Jiva Technology

The scramble for a quality education

As education continues its journey from being a good thing in itself to being primarily viewed as the gateway to well paid employment, the scramble for entry to high quality institutions has intensified to the point where bribery and corruption has now become commonplace.

Perhaps its merely one step further in an arms race where parents pour money into camps, tutoring, books, websites and other educational resources. But somehow everyone agrees that the recent allegations of cheating and bribery to gain access to prestige US universities crosses a very important line. It’s not throwing resources at the problem of improving student performance; its accepting poor performance and getting prize anyway.

Parents are stressed and under pressure, worrying that their children will be consigned to the slow lane no matter their capabilities if they don’t get into the right school or the right college. Unsurprisingly, that stress is being transmitted to the kids themselves. The fight for places ends up as a fight being waged by 5 year olds, 7 year olds and 17 year olds.

We cannot allow this situation to continue. We need to find a more flexible approach to reduce the stress levels and frustration that have built up over the last ten years. We cannot allow the best resources to be cornered by those with the most money. And it’s not simply a question of fairness, its a question about economic performance in a knowledge-based economy and the ability to solve the big problems in our societies.

Flexibility inevitably needs to thoughts about technology. It simply has to be the case that with intelligent application, technology can make a major impact on the availability and quality of teaching for people at all ages, not just at school and university. So far, we’ve been making baby steps in that direction. Perhaps it’s time to turn them into giant strides.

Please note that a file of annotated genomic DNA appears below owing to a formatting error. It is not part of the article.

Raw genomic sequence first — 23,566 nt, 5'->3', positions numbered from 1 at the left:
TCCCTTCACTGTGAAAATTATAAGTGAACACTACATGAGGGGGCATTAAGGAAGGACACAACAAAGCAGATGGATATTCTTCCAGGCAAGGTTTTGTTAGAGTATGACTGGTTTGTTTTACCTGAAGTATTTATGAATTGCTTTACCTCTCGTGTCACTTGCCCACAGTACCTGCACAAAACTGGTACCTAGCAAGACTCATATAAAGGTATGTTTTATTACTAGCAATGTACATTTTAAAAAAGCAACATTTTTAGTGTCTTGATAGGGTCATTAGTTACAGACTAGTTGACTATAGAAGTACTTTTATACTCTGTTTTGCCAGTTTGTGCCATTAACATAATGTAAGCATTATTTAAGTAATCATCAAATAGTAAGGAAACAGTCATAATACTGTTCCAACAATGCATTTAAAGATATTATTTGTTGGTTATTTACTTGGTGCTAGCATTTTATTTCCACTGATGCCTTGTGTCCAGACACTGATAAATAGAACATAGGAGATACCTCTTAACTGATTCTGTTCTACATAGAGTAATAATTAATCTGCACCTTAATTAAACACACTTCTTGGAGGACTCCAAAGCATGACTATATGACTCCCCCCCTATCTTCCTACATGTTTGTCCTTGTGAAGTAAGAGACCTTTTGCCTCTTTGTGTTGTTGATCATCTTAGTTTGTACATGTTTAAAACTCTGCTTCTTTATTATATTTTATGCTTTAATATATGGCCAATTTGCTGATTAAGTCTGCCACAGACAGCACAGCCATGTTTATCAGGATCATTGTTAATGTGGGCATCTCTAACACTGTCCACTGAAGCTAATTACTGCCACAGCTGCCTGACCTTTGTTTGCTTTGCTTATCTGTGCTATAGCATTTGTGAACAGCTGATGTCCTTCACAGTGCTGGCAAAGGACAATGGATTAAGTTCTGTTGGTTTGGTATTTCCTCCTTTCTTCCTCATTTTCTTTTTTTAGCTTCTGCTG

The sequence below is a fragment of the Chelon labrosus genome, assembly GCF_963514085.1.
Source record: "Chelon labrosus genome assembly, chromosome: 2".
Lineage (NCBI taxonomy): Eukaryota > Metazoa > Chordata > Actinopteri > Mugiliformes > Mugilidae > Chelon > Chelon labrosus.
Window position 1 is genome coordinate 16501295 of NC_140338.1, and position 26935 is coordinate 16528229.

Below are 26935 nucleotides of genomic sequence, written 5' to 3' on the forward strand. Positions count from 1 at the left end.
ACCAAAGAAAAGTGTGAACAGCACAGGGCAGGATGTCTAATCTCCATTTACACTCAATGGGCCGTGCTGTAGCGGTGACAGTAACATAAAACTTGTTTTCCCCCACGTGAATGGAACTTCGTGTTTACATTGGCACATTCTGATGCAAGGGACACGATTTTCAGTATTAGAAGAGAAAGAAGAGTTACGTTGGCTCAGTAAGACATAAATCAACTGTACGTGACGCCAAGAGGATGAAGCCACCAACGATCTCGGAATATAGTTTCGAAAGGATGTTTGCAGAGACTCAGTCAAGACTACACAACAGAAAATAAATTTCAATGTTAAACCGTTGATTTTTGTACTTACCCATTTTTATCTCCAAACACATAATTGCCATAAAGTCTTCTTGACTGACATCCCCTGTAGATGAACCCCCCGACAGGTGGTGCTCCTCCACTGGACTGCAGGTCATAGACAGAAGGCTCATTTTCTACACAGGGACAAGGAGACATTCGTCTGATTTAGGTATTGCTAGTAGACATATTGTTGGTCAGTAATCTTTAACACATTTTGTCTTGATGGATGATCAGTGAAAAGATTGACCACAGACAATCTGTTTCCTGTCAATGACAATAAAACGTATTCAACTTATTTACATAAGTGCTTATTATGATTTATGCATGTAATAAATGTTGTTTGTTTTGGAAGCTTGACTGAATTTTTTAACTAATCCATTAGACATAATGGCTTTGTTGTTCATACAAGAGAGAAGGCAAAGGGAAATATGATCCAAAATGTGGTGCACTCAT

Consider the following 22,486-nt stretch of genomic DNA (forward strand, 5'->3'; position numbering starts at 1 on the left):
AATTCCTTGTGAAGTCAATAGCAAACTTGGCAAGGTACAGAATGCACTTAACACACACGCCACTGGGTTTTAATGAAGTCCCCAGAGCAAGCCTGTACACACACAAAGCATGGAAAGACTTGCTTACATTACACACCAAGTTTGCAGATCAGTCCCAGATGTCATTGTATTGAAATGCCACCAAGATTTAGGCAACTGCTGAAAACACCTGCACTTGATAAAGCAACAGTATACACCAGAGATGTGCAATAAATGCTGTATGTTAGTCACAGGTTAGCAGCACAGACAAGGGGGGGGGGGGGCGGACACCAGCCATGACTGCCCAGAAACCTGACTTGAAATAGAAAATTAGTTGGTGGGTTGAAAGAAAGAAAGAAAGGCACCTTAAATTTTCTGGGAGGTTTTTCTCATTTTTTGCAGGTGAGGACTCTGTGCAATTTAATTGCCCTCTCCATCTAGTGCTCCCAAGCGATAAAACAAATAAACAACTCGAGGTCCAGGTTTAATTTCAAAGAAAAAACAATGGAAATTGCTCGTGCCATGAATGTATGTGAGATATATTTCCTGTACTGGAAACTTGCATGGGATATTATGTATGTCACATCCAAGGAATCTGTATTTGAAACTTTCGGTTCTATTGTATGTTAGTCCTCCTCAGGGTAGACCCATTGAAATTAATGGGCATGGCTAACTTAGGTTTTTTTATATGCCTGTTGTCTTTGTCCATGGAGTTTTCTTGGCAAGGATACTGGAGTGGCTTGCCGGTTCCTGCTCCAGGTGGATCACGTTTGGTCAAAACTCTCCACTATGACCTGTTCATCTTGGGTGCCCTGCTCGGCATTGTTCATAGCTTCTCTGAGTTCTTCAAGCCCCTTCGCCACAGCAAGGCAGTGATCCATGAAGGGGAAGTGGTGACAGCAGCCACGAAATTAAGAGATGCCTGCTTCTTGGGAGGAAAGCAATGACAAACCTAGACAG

On climate protests and school strikes

The school strikes and climate protests in the past ten days have kicked off predictable responses from the media and commentators; ranging from ‘good on ya’ to ‘go back to school’. Originating with a single Swedish school girl, what cannot be denied is that her protest struck a chord and has spread in meme worthy fashion across age groups, geographic boundaries, political and social classes. A conversation has been started, so what should the response be? Close it down or continue in a reasoned way?

A friend who teaches describes it as a classic teachable moment. It’s possible that the protest is a fad, but I suspect not. I think there is a genuine concern (as there should be) that insufficient action from the ‘grown ups’ will leave our planet as a barely lovable remnant of its former self. The balance of evidence overwhelmingly supports the existence of man made climate and in any case, who wants to take the risk?

It seems to me that a proper response is first of all to take the protest seriously, to understand the concerns and use it as a starting point in a much larger dialogue; whether this happens in schools or in wider society. It provides a platform to discuss what steps have been taken so far, not just in a political sphere, but by engineers, scientists and entrepreneurs. It provides a perfect opportunity to talk about the challenges that will be inevitably faced by 15-20 year olds, but also the role they’ll play in providing a solution. Todays’ twenty year old will be 50 by the time the real extent of the damage begins to unfold. We’ll need the best minds with the best skills to mitigate the damage that’s been done.

To my mind, the worst possible thing would be to close down the debate. There’s a reasonable chance that a lot of the current protesters won’t stay engaged in the topic, but that’s bad thing, not a good thing. Talking about the ideas and technology that is already in development, from electric car ‘skateboards‘ to carbon capture, plants that return carbon to the soil, high altitude kites that generate electricity; this is an amazing opportunity to fire young minds with an optimistic outlook on the future, not one filled with doom and gloom. And the ideas are not just limited to the field of technology and science. In the US, proponents of a Green New Deal are making their voices heard and young politicians like Alexandria Ocasio Cortez are a signal that times are changing.

There is an energy and enthusiasm around these protests that needs to be harnessed in a productive way; channelled into something that can live beyond a single day of protest into real action and the possibility of positive change.